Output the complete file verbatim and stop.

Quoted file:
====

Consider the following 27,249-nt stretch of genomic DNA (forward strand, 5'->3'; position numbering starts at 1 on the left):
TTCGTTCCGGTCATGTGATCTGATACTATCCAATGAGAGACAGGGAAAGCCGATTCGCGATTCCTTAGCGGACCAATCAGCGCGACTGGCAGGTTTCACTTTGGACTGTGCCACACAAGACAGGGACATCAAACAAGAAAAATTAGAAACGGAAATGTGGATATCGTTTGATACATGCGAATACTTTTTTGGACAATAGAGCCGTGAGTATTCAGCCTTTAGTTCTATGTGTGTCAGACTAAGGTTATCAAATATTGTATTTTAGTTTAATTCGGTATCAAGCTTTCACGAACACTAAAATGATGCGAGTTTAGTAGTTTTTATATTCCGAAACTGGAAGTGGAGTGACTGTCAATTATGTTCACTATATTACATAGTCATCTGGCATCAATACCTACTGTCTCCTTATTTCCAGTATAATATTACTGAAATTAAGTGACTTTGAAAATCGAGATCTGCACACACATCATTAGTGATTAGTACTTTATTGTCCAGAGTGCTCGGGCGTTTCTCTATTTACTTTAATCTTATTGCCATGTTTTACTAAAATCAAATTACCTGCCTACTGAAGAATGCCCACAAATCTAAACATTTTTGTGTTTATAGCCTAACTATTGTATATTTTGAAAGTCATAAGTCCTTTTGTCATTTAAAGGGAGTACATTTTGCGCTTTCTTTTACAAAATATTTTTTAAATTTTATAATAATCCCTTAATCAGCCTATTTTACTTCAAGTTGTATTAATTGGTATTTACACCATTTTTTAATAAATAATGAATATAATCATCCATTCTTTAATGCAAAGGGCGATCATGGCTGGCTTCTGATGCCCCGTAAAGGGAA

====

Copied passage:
Consider the following 27,249-nt stretch of genomic DNA (forward strand, 5'->3'; position numbering starts at 1 on the left):
TTCGTTCCGGTCATGTGATCTGATACTATCCAATGAGAGACAGGGAAAGCCGATTCGCGATTCCTTAGCGGACCAATCAGCGCGACTGGCAGGTTTCACTTTGGACTGTGCCACACAAGACAGGGACATCAAACAAGAAAAATTAGAAACGGAAATGTGGATATCGTTTGATACATGCGAATACTTTTTTGGACAATAGAGCCGTGAGTATTCAGCCTTTAGTTCTATGTGTGTCAGACTAAGGTTATCAAATATTGTATTTTAGTTTAATTCGGTATCAAGCTTTCACGAACACTAAAATGATGCGAGTTTAGTAGTTTTTATATTCCGAAACTGGAAGTGGAGTGACTGTCAATTATGTTCACTATATTACATAGTCATCTGGCATCAATACCTACTGTCTCCTTATTTCCAGTATAATATTACTGAAATTAAGTGACTTTGAAAATCGAGATCTGCACACACATCATTAGTGATTAGTACTTTATTGTCCAGAGTGCTCGGGCGTTTCTCTATTTACTTTAATCTTATTGCCATGTTTTACTAAAATCAAATTACCTGCCTACTGAAGAATGCCCACAAATCTAAACATTTTTGTGTTTATAGCCTAACTATTGTATATTTTGAAAGTCATAAGTCCTTTTGTCATTTAAAGGGAGTACATTTTGCGCTTTCTTTTACAAAATATTTTTTAAATTTTATAATAATCCCTTAATCAGCCTATTTTACTTCAAGTTGTATTAATTGGTATTTACACCATTTTTTAATAAATAATGAATATAATCATCCATTCTTTAATGCAAAGGGCGATCATGGCTGGCTTCTGATGCCCCGTAAAGGGAA